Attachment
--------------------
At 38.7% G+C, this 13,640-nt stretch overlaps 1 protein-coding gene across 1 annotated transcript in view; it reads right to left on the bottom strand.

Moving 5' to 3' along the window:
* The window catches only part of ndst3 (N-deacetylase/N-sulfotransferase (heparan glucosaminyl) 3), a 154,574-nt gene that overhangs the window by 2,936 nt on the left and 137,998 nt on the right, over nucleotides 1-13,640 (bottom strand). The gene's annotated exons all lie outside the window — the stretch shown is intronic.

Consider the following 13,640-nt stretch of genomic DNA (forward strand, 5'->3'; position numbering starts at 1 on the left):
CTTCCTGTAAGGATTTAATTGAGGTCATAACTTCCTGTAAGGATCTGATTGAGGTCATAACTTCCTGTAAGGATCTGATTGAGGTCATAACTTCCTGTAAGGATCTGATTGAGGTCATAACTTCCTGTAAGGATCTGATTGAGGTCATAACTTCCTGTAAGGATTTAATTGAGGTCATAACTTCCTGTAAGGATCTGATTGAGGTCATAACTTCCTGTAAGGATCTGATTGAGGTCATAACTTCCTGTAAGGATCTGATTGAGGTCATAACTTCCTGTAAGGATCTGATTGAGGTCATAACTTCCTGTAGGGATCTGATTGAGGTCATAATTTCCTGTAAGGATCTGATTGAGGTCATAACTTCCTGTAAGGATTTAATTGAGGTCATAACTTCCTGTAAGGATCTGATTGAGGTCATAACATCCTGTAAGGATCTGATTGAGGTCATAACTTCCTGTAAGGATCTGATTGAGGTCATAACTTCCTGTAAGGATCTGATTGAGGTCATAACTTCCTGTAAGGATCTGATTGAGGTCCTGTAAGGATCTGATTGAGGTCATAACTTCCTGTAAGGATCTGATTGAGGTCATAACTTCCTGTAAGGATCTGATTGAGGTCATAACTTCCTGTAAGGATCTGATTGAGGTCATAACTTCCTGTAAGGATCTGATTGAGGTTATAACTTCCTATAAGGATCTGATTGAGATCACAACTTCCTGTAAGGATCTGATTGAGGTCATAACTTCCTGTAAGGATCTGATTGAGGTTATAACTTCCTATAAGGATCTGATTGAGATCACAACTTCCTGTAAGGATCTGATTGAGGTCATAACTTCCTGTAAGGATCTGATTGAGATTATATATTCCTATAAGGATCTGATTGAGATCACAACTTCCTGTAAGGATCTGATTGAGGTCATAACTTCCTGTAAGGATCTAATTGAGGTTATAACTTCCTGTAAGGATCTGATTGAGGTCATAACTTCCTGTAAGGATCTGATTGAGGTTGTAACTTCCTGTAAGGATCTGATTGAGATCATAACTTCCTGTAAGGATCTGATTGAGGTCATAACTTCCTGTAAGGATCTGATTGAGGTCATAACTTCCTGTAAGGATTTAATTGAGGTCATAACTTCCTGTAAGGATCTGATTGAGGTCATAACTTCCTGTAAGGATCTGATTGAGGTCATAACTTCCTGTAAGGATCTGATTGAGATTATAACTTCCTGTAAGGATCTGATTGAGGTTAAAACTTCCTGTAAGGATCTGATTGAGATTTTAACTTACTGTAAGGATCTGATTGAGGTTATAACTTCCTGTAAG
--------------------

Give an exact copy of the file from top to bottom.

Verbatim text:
At 38.7% G+C, this 13,640-nt stretch overlaps 1 protein-coding gene across 1 annotated transcript in view; it reads right to left on the bottom strand.

Moving 5' to 3' along the window:
* The window catches only part of ndst3 (N-deacetylase/N-sulfotransferase (heparan glucosaminyl) 3), a 154,574-nt gene that overhangs the window by 2,936 nt on the left and 137,998 nt on the right, over nucleotides 1-13,640 (bottom strand). The gene's annotated exons all lie outside the window — the stretch shown is intronic.

Consider the following 13,640-nt stretch of genomic DNA (forward strand, 5'->3'; position numbering starts at 1 on the left):
CTTCCTGTAAGGATTTAATTGAGGTCATAACTTCCTGTAAGGATCTGATTGAGGTCATAACTTCCTGTAAGGATCTGATTGAGGTCATAACTTCCTGTAAGGATCTGATTGAGGTCATAACTTCCTGTAAGGATCTGATTGAGGTCATAACTTCCTGTAAGGATTTAATTGAGGTCATAACTTCCTGTAAGGATCTGATTGAGGTCATAACTTCCTGTAAGGATCTGATTGAGGTCATAACTTCCTGTAAGGATCTGATTGAGGTCATAACTTCCTGTAAGGATCTGATTGAGGTCATAACTTCCTGTAGGGATCTGATTGAGGTCATAATTTCCTGTAAGGATCTGATTGAGGTCATAACTTCCTGTAAGGATTTAATTGAGGTCATAACTTCCTGTAAGGATCTGATTGAGGTCATAACATCCTGTAAGGATCTGATTGAGGTCATAACTTCCTGTAAGGATCTGATTGAGGTCATAACTTCCTGTAAGGATCTGATTGAGGTCATAACTTCCTGTAAGGATCTGATTGAGGTCCTGTAAGGATCTGATTGAGGTCATAACTTCCTGTAAGGATCTGATTGAGGTCATAACTTCCTGTAAGGATCTGATTGAGGTCATAACTTCCTGTAAGGATCTGATTGAGGTCATAACTTCCTGTAAGGATCTGATTGAGGTTATAACTTCCTATAAGGATCTGATTGAGATCACAACTTCCTGTAAGGATCTGATTGAGGTCATAACTTCCTGTAAGGATCTGATTGAGGTTATAACTTCCTATAAGGATCTGATTGAGATCACAACTTCCTGTAAGGATCTGATTGAGGTCATAACTTCCTGTAAGGATCTGATTGAGATTATATATTCCTATAAGGATCTGATTGAGATCACAACTTCCTGTAAGGATCTGATTGAGGTCATAACTTCCTGTAAGGATCTAATTGAGGTTATAACTTCCTGTAAGGATCTGATTGAGGTCATAACTTCCTGTAAGGATCTGATTGAGGTTGTAACTTCCTGTAAGGATCTGATTGAGATCATAACTTCCTGTAAGGATCTGATTGAGGTCATAACTTCCTGTAAGGATCTGATTGAGGTCATAACTTCCTGTAAGGATTTAATTGAGGTCATAACTTCCTGTAAGGATCTGATTGAGGTCATAACTTCCTGTAAGGATCTGATTGAGGTCATAACTTCCTGTAAGGATCTGATTGAGATTATAACTTCCTGTAAGGATCTGATTGAGGTTAAAACTTCCTGTAAGGATCTGATTGAGATTTTAACTTACTGTAAGGATCTGATTGAGGTTATAACTTCCTGTAAG